Tom Carnase Wannabe

BrooklynRob's picture

I have been a designer for several years with a great interest in typography, but my experience is almost entirely with using existing typefaces... i.e. I have no experience drawing my own letterforms. Over the last couple of years I've become more and more interested in the work of Herb Lubalin, Tom Carnase, and Tony Di Spigna. What I'm particularly interested in learning is hand lettering / custom-designing typographic compositions for the purposes of logo design and individual type treatments (like the images I'm posting below), rather than designing entire typefaces.
I've done a fair amount of research on this kind of custom lettering (i.e. I've found tons of examples, which are really inspiring), but I have no idea where to start to learn something like this. I'm quite comfortable in Adobe Illustrator, but I have no tools or knowledge about actual hand lettering with tools like pen and ink.
I have some resources I could devote to this, in terms of taking classes, buying books, equipment, etc. but I don't know how to go about it. Does anyone still teach this kind of thing? Should I start with calligraphy?
If anyone has any guidance or suggestions, I'd be very appreciative.
(Also, if you think this would be ridiculously difficult to learn, tell me.)


Arthus's picture

A good way to start is through learning the basic letterforms, so calligraphy is always helpful. It helps to understand how negative space (at least the space between the letters) relates to the letters themselves. But of course the work you list here is highly diverse, in letterform and the ability to use it. So yes, learning to perfect this takes a very long time.

An important key in all the examples that you list is understanding contrast. In that aspect calligraphy helps as well, since you learn to build contrasts naturally (because of the tool you use, the pen, creates this automatically)

Your question is so 'huge' that it's difficult to answer, but if you enjoy hand-lettering, an calligraphy course is always nice to do. Of course finding the right calligraphy course is also problematic, but I'm sure other people from around New York will have some pointers.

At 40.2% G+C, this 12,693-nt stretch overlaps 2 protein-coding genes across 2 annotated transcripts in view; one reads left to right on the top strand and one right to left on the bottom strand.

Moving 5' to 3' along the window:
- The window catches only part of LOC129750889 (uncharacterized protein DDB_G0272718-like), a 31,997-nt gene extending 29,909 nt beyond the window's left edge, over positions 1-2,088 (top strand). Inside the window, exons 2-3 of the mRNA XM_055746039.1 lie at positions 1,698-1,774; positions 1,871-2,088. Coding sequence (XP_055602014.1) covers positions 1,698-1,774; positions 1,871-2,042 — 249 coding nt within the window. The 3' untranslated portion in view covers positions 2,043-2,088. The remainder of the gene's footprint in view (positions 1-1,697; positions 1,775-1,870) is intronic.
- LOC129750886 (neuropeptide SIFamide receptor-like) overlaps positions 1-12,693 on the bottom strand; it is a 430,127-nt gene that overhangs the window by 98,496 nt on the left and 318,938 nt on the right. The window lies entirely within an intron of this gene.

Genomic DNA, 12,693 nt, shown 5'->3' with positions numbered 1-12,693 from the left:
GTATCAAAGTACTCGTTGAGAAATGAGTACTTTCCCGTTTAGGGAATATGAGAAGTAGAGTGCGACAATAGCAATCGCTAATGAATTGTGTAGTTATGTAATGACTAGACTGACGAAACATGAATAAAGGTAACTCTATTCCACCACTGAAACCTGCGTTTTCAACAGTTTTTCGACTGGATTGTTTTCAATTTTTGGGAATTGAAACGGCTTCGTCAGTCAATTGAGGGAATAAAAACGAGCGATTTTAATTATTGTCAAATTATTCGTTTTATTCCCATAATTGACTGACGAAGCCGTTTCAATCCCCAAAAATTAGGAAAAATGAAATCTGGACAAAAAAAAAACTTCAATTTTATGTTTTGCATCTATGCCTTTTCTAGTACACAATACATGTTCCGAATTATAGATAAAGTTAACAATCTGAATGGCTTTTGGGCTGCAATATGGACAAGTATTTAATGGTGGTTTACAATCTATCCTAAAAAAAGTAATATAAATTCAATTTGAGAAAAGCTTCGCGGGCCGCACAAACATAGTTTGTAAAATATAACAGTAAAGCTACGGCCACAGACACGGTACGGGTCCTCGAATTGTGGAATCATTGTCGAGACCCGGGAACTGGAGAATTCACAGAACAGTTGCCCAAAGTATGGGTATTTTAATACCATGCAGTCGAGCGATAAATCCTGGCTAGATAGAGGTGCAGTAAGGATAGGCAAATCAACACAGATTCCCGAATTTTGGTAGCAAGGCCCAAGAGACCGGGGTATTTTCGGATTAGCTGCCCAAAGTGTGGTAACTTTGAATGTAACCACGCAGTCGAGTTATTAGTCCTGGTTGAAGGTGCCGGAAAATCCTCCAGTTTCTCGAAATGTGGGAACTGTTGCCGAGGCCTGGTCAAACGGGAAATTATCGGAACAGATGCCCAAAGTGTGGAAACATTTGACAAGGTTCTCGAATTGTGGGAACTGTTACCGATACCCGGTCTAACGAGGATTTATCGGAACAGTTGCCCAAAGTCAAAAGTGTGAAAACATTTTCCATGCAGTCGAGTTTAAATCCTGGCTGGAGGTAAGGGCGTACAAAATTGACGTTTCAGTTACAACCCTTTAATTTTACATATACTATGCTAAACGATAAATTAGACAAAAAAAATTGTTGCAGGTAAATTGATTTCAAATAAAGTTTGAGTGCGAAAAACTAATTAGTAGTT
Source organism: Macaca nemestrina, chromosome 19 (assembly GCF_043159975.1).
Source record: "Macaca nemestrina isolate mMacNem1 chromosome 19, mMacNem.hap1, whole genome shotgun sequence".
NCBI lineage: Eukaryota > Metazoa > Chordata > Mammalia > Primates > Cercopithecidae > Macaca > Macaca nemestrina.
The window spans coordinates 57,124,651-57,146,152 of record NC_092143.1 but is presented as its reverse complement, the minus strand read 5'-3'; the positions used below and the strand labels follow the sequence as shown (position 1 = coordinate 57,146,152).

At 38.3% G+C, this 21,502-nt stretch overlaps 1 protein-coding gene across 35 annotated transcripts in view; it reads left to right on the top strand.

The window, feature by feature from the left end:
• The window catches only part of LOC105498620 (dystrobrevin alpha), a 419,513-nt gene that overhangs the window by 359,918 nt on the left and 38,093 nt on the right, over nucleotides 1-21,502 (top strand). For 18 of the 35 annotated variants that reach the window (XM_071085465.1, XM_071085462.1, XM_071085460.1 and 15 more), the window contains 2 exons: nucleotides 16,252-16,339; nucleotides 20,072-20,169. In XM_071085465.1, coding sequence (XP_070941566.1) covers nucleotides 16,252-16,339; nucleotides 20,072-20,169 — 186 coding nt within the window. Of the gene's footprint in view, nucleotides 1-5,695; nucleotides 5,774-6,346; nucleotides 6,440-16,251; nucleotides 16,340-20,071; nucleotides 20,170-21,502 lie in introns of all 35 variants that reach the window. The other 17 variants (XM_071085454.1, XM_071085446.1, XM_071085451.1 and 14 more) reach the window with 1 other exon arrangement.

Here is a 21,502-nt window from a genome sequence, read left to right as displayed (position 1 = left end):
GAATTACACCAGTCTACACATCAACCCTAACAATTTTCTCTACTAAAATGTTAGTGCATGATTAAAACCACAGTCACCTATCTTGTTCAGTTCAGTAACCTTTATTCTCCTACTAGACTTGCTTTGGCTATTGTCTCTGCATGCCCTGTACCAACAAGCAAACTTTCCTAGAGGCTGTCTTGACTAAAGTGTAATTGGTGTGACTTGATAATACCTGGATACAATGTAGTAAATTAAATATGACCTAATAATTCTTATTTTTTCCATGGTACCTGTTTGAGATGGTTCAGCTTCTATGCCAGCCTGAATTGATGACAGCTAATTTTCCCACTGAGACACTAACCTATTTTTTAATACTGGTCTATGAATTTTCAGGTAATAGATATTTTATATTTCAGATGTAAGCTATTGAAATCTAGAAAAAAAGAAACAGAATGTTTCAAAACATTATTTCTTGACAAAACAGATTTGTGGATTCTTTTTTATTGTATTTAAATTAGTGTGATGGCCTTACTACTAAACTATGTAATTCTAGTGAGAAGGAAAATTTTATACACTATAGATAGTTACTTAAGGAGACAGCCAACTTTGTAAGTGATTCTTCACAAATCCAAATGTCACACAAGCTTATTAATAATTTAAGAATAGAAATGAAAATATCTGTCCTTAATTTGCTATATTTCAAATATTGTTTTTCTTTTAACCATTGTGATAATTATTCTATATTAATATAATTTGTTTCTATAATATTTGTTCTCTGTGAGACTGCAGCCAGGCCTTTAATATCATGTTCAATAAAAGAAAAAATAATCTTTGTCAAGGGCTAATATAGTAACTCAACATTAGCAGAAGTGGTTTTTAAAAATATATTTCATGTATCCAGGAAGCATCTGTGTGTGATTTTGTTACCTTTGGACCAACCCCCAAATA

Nick Shinn's picture

Ask Tom Carnase.

Mark Simonson's picture

I'm not sure learning calligraphy will be of much help for doing lettering like these guys. All of this stuff is what is known as "built-up" lettering, in which the letters are drawn, not written as in calligraphy. The spencerian examples are like a certain kind of calligraphy, using a split nib pen, but I highly doubt that these were done that way, in spite of how they look.

There are as many ways of making built-up lettering as there are people doing it. Here are some books I would recommend to get you started:

Logo, Font, and Lettering Bible, by Leslie Cabarga.

Dangerous Curves, by Doyald Young.

Lettering for Advertising, by Mortimer Leach.

Lettering for Reproduction, by David Gates.

Cabarga's book is probably the most comprehensive, and covers using computers for lettering in great detail. Young's book addresses design more than technique, but does give you a good idea how he worked. The other two predate the digital age and would give you a good insight into the way the old guys did it. Mortimer Leach was Doyald Young's teacher.

hrant's picture

Notan is indeed critical, but calligraphy
is in fact mostly an obstacle to good notan.


BrooklynRob's picture

Thanks a lot for the good ideas. I appreciate it!

Nick Shinn's picture

Marian Bantjes does work that is similar in some respects, but she has developed her own, contemporary style.

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